Some people shy away from the word diversity, thinking about it as a term for tokenism or simply a buzzword. However, if you want to be successful in 2020 and beyond, your organization needs to be socially responsible and socially conscious.
The Manifest shared some interesting statistics that might be sobering, depending on how your company currently behaves. “79% of employees would not accept a job with a higher salary from a company that failed to act in response to a report of sexual harassment, and 72% of employees wouldn’t accept an employer that endangers the environment,” they shared.
Diversity encompasses a lot of different elements; race, gender, sexuality, ethnicity, ability and disability, and even diversity of thought. Research shows that diversity improves virtually every aspect of an organization; diverse companies enjoy 2.3 times higher cash flow per employee, according to Deloitte. McKinsey shares that racially and ethnically diverse companies are 35% more likely to perform better than their less diverse peers.
The benefits are clear. But how exactly can you get started building and supporting a diverse team in your workplace?
If you’re undergoing a journey towards diversity in your organization, you need to start by acknowledging that you’re not going to be perfect. Admitting that you’ve made mistakes in the past but you’re working to improve is better than pretending like everything has been perfect in your organization.
A very important step is to make sure that everyone on your team knows what efforts are occurring. If you’re working to make sure that your organization improves but no one knows about it, your team will become frustrated. Awareness of issues within your organization is half of the battle — just make sure to follow through and actually address them once you understand them.
Create Effective Boundaries In Your Workplace
One of the first steps you need to take is to decide what kind of conversations are acceptable in your workplace. Have you previously allowed political discussions? Do members of your team make off-color jokes that have been brushed off as harmless? Do you assume everyone on your team has the same political stances?
If any of these ring true, you might already have a toxic workplace. Comments you might have assumed are in good fun could have isolated your minority team members. They might just be afraid to speak up.
This isn’t to say that all discussions of news or politics should or could even be banned. You need to figure out what will work for your team. If you’re having a hard time figuring out what that looks like, bring in the professionals. (Keep reading!)
Hire a Diversity Consultant
You might be scratching your head at this point. After all, navigating these expectations can be difficult, especially if this isn’t your area of expertise. So, call in an expert! It’s time to hire a diversity consultant.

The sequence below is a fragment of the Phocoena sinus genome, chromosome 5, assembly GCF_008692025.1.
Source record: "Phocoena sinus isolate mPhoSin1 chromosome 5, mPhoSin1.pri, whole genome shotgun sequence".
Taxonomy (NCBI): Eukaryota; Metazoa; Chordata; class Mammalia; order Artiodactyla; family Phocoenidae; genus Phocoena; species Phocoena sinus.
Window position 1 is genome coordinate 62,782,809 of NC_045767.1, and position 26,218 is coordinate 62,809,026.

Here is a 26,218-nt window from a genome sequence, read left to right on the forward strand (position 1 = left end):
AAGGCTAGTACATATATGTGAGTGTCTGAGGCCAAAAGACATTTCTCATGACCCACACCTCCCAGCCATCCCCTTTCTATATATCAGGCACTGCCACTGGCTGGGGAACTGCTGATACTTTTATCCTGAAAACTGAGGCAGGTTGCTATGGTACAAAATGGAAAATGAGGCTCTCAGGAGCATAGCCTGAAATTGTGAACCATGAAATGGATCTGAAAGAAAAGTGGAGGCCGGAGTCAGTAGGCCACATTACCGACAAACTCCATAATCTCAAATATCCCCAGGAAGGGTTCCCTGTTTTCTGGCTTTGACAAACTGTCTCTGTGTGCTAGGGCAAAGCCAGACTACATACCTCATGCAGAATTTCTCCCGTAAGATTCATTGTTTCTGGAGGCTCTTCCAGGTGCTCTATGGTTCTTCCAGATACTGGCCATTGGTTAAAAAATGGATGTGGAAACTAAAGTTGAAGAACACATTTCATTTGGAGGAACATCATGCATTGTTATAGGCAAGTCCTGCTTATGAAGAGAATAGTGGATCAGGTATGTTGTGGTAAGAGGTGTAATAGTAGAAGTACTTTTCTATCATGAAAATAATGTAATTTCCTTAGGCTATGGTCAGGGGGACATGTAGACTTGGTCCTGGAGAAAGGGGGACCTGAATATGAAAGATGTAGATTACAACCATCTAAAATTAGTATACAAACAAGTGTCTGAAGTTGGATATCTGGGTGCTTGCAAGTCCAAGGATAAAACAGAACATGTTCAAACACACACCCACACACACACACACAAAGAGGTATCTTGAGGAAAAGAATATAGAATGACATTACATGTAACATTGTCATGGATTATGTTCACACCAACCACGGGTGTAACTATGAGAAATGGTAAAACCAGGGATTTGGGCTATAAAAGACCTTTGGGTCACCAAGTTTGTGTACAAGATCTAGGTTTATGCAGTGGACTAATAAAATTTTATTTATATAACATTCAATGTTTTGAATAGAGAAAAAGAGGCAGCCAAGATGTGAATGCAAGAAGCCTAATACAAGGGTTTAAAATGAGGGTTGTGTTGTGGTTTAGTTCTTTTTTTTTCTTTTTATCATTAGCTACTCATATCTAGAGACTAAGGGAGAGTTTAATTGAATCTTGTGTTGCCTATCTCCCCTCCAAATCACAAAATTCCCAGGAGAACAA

“You can bring in diversity consultants for anything from a simple half-day training session to development of large-scale initiatives,” explains SHRM. “Projects might include setting up corporate diversity councils or affinity groups, conducting executive development programs, running focus groups, launching community relations activities, or consulting on recruitment strategies.”
An outside perspective might be exactly what you need to uncover and correct your blind spots. Starting with a smaller project to see if you enjoy working with this consultant is a good idea before you tackle larger structural issues. Read the rest of that SHRM article linked above for a good idea of what to expect.
Use the Right Tools for Your Team
In the same way that you don’t have to try to figure out your foundations without help, you don’t need to try to improve communication and understanding on your own. Make sure to arm yourself with the right tools to develop and support your team!
One of the most important ways you can do this is by utilizing behavioral assessments. These tools help individuals understand themselves better, as well as understanding their teammates.
This improved awareness and understanding will contribute to better communication and increased engagement. “70% of surveyed employees would be at least somewhat likely to leave their current organizations and take a job with one that is known for investing in employee development and learning,” according to the Harris Poll.
Assessments like DISC, 12 Driving Forces, and EQ all help employers get a full picture of their team and their needs. Invest in the well being of your team, so you can understand their needs and perspectives better. This will help ensure that your minority team members are represented and understood while giving you the tools to communicate with the team at large.
Move Forward with a Stronger, More Diverse Team
Now more than ever, diversity needs to be a priority for teams and organizations. The benefits are clear, and hopefully the information here gives you a starting point for your own business. The best time to build a diverse team was years ago, but the second-best time is now. Get started!